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Wednesday, November 11, 2009

Are These Shoes For Real?

Interesting, aren't they? I have a hard time believing anyone would wear them. But, what do I know? Maybe the woman is wearing them out of respect for her recently departed grandmother who designed them. Or, perhaps the man sitting across from her threatened to kill her if she didn't wear them, and she believed him because he killed her best friend last week over the same thing. It could be that, in the society she lives, these shoes are common. If we have unbelievable scenarios in our writing, it is our job as authors to answer these questions for our readers. Otherwise, they won't ever believe. In The Fire In Fiction, Donald Maass discusses this issue in reference to suspense/thriller, but I think his concepts hold true for any genre. To make a reader believe the unbelievable, we have to do three things: 1. Make our protagonist's motivations clear and give them a reason to feel whatever it is they are feeling, which in turn gives them a reason to act the way they do. Then, in the words of Maass, "Pump it up." 2. Make our antagonist's motivations clear and understandable (they can't just be evil for the sake of being evil), and then put some obstacles in his/her way. 3. Come up with every possible argument against the believability of plot and negate it with proof (even if contrived) that it could happen and is, in fact, happening. I've had to work with this issue. Again, just ask my beta readers. But, I'll tell you this: Any far-fetched story can become believable with a little work. So, do you write safe in the believable? Or do you test the waters? If so, what have you done to make your readers believe?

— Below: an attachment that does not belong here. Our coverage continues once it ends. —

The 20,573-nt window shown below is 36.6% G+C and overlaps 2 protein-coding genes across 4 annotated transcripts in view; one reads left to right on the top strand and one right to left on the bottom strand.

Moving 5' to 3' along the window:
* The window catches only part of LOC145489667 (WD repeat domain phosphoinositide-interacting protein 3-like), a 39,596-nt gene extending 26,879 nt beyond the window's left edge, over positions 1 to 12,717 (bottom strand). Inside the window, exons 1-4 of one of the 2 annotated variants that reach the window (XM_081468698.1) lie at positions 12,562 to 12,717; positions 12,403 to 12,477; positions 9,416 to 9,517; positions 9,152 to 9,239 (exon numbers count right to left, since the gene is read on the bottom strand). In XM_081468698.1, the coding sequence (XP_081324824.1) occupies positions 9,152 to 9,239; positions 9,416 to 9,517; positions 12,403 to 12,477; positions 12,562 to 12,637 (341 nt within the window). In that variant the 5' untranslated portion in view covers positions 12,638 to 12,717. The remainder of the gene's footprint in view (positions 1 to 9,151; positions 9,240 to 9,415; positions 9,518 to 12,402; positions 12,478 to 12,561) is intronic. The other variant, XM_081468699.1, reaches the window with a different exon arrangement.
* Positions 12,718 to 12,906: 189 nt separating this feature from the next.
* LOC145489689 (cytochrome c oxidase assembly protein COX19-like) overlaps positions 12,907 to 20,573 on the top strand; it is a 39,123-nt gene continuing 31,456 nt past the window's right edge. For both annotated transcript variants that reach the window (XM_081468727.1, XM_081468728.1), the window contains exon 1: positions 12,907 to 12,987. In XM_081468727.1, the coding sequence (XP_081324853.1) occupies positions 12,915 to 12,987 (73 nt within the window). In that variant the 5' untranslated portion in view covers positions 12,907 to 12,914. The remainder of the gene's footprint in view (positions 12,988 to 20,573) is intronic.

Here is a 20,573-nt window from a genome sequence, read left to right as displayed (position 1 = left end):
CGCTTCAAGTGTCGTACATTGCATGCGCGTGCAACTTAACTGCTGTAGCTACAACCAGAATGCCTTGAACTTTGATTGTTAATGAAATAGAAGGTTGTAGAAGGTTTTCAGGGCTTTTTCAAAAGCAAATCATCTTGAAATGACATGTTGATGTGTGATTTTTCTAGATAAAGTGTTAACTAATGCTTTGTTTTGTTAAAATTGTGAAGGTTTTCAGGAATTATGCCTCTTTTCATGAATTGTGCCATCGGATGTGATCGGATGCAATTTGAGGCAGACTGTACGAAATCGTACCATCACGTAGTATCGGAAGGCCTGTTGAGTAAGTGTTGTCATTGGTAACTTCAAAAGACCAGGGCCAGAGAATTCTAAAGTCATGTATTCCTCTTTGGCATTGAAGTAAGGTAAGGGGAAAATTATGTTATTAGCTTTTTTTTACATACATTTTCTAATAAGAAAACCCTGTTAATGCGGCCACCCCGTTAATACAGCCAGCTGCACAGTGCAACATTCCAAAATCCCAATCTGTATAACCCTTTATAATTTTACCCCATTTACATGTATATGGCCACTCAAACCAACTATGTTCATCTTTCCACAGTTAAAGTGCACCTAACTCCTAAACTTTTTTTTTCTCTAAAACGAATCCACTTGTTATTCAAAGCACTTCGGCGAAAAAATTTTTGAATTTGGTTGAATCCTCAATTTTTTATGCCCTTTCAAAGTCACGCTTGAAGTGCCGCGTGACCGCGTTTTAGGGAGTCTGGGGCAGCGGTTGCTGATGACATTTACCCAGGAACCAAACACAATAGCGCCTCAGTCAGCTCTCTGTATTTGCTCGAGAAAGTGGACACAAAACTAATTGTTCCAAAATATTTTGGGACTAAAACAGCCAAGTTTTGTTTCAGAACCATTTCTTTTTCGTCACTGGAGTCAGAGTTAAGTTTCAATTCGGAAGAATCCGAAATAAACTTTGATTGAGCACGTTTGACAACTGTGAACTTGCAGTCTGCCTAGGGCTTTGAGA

51 comments:

Mary said...

Great advice - awesome shoes- ha ha. I think that back story comes in to play here. I try to write a back story for all of my main characters. Doing this helps me to know the motivation behind the characters actions and emotions. I feed this backstory in little by little, but of course I don't add all if it. Readers don't want to know everything, but I think we need to know everything.

Tess said...

What??? Those are some twisted shoes!

But - good advice. thanks for passing it along :D

Matthew Delman said...

I know the back story for my antagonist (not that it matters in the context of the story I'm telling, but I do know it), so I attempt to make sure he acts in character with that back story at all times.

And I agree with Mary. The reader doesn't care about what the MC got as a birthday present when they were 10, but we as the author care if that birthday present influences the way the MC reacts to situation x, y, and z.

What frightens me about those shoes is someone thought they were a good idea.

Janna Qualman said...

Well shoot. I guess someone, somewhere would wear those shoes; I know not me. I also know I have to get Fire in the Fiction!

LOVED the scenarios you came up with for that picture and why she had the shoes on. I love doing stuff like that.

Kristen Torres-Toro said...

The story I'm editing definitely has an "unbelievability" factor. I'm absolutely in love with it... but might need to do more research to make sure I cover all the holes.

Amy Tate said...

Oh my goodness! Imagine the pain...for the reader and for the poor woman!

Tamika: said...

Those shoes can't be real! But somehow you convinced me otherwise.

More great Maas tips. I think I walk the bridge of believability. Maybe I shoud consider throwing more twists. Thanks!